The Alert! project By The Nautical Institute is the winner of the SAFETY4SEA Initiative Award for this year. Capt. Nikos Aslanis, Chairman of The Nautical Institute Hellenic Branch, Alert! talks about the successful project, which has changed for the better industry’s perception on the human element by addressing key issues and enhancing awareness.
The Alert! Project by The Nautical Institute received the SAFETY4SEA Initiative Award for providing valuable best practices on fatigue, health, ergonomics & training to improve awareness of the human element in the maritime industry. The 2017 SAFETY4SEA Awards were presented at a prestigious awards ceremony which took place on Tuesday 3rd at the Yacht Club of Greece, one night before the SAFETY4SEA Conference.
SAFETy4SEA: The Alert! Project by The Nautical Institute received the SAFETY4SEA Initiative Award . What does this milestone mean to your organization?
Nikos Aslanis: The Alert!bulletins have been produced with contributions from many maritime professionals from all sectors of the industry; and this award confirms that their efforts still remain of value to so many.
S4S: How does the human element influence industry’s landscape? How has the project addressed successfullythe key areas of attention?
N.A.: The project was aimed at influencing the ‘operational decision makers’ such as the Naval Architect, Regulators, Masters, Surveyors, Educators etc… who can change a design or procedure as they better understand the Human Element. It is our pleasure to know that this continues to happen, based on information in the bulletins and videos. We hear stories of how operational issues have been changed to better reflect the Human Element.
S4S: Regarding human element, which is the major contributor factor affecting crew’s performance onboard? Have you noticed any worrying trend during the last years? What are your suggestions?
N.A.: Ships need to be ‘fit for purpose’ rather than force mariners to adapt to operate equipment and systems that have not taken account of the Human Element. We have come a long way but more needs to be done. In terms of a ‘worrying trend’, fatigue is probably the main issue that needs to be addressed.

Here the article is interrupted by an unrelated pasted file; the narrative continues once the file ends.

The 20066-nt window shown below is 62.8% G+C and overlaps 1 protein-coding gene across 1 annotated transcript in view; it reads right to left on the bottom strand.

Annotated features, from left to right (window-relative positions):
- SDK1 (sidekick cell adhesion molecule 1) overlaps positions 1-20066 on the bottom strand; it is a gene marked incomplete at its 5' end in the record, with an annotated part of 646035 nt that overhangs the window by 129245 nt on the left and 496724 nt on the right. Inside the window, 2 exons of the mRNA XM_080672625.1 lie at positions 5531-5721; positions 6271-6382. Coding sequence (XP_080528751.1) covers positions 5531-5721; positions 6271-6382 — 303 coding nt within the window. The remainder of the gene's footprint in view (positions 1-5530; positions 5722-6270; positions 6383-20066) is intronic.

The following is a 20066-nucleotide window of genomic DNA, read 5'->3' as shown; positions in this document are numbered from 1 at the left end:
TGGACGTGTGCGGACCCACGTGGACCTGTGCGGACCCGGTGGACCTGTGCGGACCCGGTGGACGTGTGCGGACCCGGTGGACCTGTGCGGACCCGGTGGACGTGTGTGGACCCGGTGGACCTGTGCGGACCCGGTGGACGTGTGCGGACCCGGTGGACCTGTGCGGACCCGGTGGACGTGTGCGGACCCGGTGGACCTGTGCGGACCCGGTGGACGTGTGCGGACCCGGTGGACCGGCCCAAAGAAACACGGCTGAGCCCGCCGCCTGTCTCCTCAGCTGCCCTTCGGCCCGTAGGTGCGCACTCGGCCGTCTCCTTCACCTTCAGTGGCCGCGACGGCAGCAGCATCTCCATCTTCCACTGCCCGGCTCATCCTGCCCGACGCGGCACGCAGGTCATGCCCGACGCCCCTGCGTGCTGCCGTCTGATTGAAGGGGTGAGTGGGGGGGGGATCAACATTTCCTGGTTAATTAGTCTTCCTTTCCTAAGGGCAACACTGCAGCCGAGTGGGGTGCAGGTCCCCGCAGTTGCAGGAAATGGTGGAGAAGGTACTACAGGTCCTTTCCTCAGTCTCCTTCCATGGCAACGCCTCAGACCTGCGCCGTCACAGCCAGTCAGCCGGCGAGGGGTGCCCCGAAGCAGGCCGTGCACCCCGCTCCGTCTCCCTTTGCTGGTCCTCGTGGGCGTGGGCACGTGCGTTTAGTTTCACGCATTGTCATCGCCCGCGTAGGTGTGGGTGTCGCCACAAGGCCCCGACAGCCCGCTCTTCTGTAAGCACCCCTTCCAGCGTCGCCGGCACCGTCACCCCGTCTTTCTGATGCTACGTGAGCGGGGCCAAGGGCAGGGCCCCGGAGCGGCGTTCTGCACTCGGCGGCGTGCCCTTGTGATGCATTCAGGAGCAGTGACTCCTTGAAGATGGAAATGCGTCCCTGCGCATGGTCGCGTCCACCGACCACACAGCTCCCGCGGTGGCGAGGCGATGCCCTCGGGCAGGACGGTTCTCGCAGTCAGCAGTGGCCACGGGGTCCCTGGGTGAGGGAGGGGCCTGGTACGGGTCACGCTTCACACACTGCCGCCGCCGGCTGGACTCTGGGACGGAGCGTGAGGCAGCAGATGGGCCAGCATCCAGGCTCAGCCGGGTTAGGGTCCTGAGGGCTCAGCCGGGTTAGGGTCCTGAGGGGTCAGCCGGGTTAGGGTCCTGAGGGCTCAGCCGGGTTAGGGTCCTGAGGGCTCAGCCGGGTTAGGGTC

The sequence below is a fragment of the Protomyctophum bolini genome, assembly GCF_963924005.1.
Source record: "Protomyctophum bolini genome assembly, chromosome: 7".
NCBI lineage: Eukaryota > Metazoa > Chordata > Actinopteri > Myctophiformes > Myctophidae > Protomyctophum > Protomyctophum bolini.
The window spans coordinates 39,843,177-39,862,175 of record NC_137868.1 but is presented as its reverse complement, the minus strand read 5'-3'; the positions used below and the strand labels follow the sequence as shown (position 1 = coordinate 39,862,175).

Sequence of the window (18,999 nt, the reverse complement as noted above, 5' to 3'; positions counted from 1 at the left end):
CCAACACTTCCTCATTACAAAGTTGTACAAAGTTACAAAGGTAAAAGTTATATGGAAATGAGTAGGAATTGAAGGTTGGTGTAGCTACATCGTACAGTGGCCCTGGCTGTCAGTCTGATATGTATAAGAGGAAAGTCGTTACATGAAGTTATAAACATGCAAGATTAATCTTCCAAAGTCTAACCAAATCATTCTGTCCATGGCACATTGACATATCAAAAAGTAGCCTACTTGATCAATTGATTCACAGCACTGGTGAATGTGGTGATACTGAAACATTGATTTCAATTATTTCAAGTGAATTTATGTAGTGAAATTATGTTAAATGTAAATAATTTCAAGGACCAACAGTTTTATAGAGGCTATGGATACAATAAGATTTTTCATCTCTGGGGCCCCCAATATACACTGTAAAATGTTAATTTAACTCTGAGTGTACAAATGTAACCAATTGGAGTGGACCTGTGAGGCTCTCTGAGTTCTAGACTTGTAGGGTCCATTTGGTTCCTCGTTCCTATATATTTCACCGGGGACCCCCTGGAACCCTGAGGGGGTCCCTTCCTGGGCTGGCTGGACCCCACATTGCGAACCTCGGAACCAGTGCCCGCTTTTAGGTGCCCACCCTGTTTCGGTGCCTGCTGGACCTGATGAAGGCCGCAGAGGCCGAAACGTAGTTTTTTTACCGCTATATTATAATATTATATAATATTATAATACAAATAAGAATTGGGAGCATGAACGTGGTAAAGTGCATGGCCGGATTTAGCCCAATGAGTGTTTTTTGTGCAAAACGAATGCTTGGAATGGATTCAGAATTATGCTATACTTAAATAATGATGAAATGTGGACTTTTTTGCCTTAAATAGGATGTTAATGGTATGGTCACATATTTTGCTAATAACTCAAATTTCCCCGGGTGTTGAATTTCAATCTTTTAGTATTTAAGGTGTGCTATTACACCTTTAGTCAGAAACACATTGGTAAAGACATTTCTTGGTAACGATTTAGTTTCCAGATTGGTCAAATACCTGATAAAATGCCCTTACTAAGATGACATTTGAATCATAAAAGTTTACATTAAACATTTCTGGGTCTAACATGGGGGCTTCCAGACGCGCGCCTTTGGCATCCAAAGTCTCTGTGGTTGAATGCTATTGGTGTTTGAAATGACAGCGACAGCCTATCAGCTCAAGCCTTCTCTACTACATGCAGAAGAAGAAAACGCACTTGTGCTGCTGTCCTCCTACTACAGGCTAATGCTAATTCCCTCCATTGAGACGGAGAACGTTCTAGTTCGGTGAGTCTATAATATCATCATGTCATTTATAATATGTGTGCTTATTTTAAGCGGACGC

S4S: What could be the final conclusion of the project regarding safety culture? Has the industry been successful in implementing safety culture?
N.A.: When looking back a decade or two it is clear that a safety culture has clearly been adopted by the shipping industry, however complacency is the enemy and we need to continually explore new ways to improve safety.
S4S: Regarding maritime safety, which could be the best practices or other form of meaningful feedback that you would like to share with the industry to move forward?
N.A.: Ships are operated by humans and therefore every aspect of their operation needs to take account of the Human Element. Over the last 12 years Alert! has documented how to do this in a practical way from design, maintenance, communication, wellbeing, IT systems, education etc… Every issue has brilliant tips for continuous improvement. The Alert series is now an open resource for the entire industry to ensure that ships are fit for purpose, safe and commercially effective.
The views presented hereabove are only those of the author and not necessarily those of SAFETY4SEA and are for information sharing and discussion purposes only.